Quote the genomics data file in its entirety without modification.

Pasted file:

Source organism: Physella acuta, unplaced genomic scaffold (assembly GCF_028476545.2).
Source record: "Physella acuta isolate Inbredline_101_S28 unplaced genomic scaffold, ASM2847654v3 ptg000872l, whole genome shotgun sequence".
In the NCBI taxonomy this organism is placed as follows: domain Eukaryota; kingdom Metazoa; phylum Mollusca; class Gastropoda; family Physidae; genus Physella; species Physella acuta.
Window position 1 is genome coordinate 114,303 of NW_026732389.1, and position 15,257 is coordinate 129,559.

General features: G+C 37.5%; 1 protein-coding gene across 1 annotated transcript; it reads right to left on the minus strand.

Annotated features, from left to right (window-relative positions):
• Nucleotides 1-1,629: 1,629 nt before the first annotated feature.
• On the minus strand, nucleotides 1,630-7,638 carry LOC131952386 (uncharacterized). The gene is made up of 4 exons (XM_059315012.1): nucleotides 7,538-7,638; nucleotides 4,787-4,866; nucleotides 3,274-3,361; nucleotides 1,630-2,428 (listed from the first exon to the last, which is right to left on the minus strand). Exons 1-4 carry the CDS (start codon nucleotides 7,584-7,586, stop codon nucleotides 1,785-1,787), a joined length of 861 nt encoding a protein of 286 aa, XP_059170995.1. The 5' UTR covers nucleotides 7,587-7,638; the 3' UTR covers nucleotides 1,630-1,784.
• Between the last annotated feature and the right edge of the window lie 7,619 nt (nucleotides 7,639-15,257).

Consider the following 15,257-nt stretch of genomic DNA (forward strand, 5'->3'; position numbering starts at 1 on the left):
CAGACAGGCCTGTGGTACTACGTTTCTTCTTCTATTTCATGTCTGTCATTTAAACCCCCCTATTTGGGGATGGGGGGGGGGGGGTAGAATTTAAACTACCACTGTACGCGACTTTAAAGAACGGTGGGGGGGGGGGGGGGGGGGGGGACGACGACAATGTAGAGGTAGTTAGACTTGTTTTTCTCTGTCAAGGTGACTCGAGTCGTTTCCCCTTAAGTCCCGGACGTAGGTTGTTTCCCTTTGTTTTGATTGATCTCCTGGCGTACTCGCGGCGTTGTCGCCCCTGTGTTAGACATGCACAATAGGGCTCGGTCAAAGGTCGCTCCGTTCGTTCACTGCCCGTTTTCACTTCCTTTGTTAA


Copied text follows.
Source organism: Physella acuta, unplaced genomic scaffold (assembly GCF_028476545.2).
Source record: "Physella acuta isolate Inbredline_101_S28 unplaced genomic scaffold, ASM2847654v3 ptg000872l, whole genome shotgun sequence".
In the NCBI taxonomy this organism is placed as follows: domain Eukaryota; kingdom Metazoa; phylum Mollusca; class Gastropoda; family Physidae; genus Physella; species Physella acuta.
Window position 1 is genome coordinate 114,303 of NW_026732389.1, and position 15,257 is coordinate 129,559.

General features: G+C 37.5%; 1 protein-coding gene across 1 annotated transcript; it reads right to left on the minus strand.

Annotated features, from left to right (window-relative positions):
• Nucleotides 1-1,629: 1,629 nt before the first annotated feature.
• On the minus strand, nucleotides 1,630-7,638 carry LOC131952386 (uncharacterized). The gene is made up of 4 exons (XM_059315012.1): nucleotides 7,538-7,638; nucleotides 4,787-4,866; nucleotides 3,274-3,361; nucleotides 1,630-2,428 (listed from the first exon to the last, which is right to left on the minus strand). Exons 1-4 carry the CDS (start codon nucleotides 7,584-7,586, stop codon nucleotides 1,785-1,787), a joined length of 861 nt encoding a protein of 286 aa, XP_059170995.1. The 5' UTR covers nucleotides 7,587-7,638; the 3' UTR covers nucleotides 1,630-1,784.
• Between the last annotated feature and the right edge of the window lie 7,619 nt (nucleotides 7,639-15,257).

Consider the following 15,257-nt stretch of genomic DNA (forward strand, 5'->3'; position numbering starts at 1 on the left):
CAGACAGGCCTGTGGTACTACGTTTCTTCTTCTATTTCATGTCTGTCATTTAAACCCCCCTATTTGGGGATGGGGGGGGGGGGGTAGAATTTAAACTACCACTGTACGCGACTTTAAAGAACGGTGGGGGGGGGGGGGGGGGGGGGGACGACGACAATGTAGAGGTAGTTAGACTTGTTTTTCTCTGTCAAGGTGACTCGAGTCGTTTCCCCTTAAGTCCCGGACGTAGGTTGTTTCCCTTTGTTTTGATTGATCTCCTGGCGTACTCGCGGCGTTGTCGCCCCTGTGTTAGACATGCACAATAGGGCTCGGTCAAAGGTCGCTCCGTTCGTTCACTGCCCGTTTTCACTTCCTTTGTTAA